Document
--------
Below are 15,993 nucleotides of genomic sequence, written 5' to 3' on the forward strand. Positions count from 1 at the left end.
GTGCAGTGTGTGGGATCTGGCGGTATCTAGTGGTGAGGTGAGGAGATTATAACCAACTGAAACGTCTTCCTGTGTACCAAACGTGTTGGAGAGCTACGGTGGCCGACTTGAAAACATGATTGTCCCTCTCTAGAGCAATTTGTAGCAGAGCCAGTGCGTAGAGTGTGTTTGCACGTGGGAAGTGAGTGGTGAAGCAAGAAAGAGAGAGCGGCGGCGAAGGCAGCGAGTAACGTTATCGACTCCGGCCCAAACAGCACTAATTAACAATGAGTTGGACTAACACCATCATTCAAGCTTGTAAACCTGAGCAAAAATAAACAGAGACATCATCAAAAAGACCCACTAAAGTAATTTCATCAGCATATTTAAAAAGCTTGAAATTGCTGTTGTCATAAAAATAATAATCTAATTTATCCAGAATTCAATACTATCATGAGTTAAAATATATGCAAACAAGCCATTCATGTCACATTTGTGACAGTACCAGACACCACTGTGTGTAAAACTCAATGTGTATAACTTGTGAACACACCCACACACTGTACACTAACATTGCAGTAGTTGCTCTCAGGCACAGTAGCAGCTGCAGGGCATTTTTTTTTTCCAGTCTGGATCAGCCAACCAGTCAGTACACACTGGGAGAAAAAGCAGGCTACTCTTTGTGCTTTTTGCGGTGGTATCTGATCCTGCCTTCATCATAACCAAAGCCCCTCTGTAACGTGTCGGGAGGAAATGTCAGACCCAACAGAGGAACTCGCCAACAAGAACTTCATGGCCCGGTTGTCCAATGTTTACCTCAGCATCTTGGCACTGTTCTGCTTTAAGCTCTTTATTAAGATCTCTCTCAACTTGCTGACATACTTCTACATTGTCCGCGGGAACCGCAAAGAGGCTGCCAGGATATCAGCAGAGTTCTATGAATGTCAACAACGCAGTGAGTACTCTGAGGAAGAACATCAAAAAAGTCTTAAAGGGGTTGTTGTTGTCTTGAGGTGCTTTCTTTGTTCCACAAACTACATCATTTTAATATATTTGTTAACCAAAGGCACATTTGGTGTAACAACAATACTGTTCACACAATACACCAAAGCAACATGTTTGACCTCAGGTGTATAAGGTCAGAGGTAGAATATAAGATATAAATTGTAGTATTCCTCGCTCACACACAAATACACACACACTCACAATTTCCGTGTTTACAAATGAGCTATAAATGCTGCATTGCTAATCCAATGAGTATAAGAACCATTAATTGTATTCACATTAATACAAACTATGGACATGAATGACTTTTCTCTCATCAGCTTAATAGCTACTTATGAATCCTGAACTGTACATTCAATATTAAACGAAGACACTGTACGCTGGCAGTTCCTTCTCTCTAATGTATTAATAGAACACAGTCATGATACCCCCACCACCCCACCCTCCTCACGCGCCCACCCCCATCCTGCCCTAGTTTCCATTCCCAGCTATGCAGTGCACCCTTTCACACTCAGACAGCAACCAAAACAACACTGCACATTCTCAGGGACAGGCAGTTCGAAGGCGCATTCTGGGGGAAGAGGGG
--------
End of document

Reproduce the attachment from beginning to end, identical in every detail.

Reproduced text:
Below are 15,993 nucleotides of genomic sequence, written 5' to 3' on the forward strand. Positions count from 1 at the left end.
GTGCAGTGTGTGGGATCTGGCGGTATCTAGTGGTGAGGTGAGGAGATTATAACCAACTGAAACGTCTTCCTGTGTACCAAACGTGTTGGAGAGCTACGGTGGCCGACTTGAAAACATGATTGTCCCTCTCTAGAGCAATTTGTAGCAGAGCCAGTGCGTAGAGTGTGTTTGCACGTGGGAAGTGAGTGGTGAAGCAAGAAAGAGAGAGCGGCGGCGAAGGCAGCGAGTAACGTTATCGACTCCGGCCCAAACAGCACTAATTAACAATGAGTTGGACTAACACCATCATTCAAGCTTGTAAACCTGAGCAAAAATAAACAGAGACATCATCAAAAAGACCCACTAAAGTAATTTCATCAGCATATTTAAAAAGCTTGAAATTGCTGTTGTCATAAAAATAATAATCTAATTTATCCAGAATTCAATACTATCATGAGTTAAAATATATGCAAACAAGCCATTCATGTCACATTTGTGACAGTACCAGACACCACTGTGTGTAAAACTCAATGTGTATAACTTGTGAACACACCCACACACTGTACACTAACATTGCAGTAGTTGCTCTCAGGCACAGTAGCAGCTGCAGGGCATTTTTTTTTTCCAGTCTGGATCAGCCAACCAGTCAGTACACACTGGGAGAAAAAGCAGGCTACTCTTTGTGCTTTTTGCGGTGGTATCTGATCCTGCCTTCATCATAACCAAAGCCCCTCTGTAACGTGTCGGGAGGAAATGTCAGACCCAACAGAGGAACTCGCCAACAAGAACTTCATGGCCCGGTTGTCCAATGTTTACCTCAGCATCTTGGCACTGTTCTGCTTTAAGCTCTTTATTAAGATCTCTCTCAACTTGCTGACATACTTCTACATTGTCCGCGGGAACCGCAAAGAGGCTGCCAGGATATCAGCAGAGTTCTATGAATGTCAACAACGCAGTGAGTACTCTGAGGAAGAACATCAAAAAAGTCTTAAAGGGGTTGTTGTTGTCTTGAGGTGCTTTCTTTGTTCCACAAACTACATCATTTTAATATATTTGTTAACCAAAGGCACATTTGGTGTAACAACAATACTGTTCACACAATACACCAAAGCAACATGTTTGACCTCAGGTGTATAAGGTCAGAGGTAGAATATAAGATATAAATTGTAGTATTCCTCGCTCACACACAAATACACACACACTCACAATTTCCGTGTTTACAAATGAGCTATAAATGCTGCATTGCTAATCCAATGAGTATAAGAACCATTAATTGTATTCACATTAATACAAACTATGGACATGAATGACTTTTCTCTCATCAGCTTAATAGCTACTTATGAATCCTGAACTGTACATTCAATATTAAACGAAGACACTGTACGCTGGCAGTTCCTTCTCTCTAATGTATTAATAGAACACAGTCATGATACCCCCACCACCCCACCCTCCTCACGCGCCCACCCCCATCCTGCCCTAGTTTCCATTCCCAGCTATGCAGTGCACCCTTTCACACTCAGACAGCAACCAAAACAACACTGCACATTCTCAGGGACAGGCAGTTCGAAGGCGCATTCTGGGGGAAGAGGGG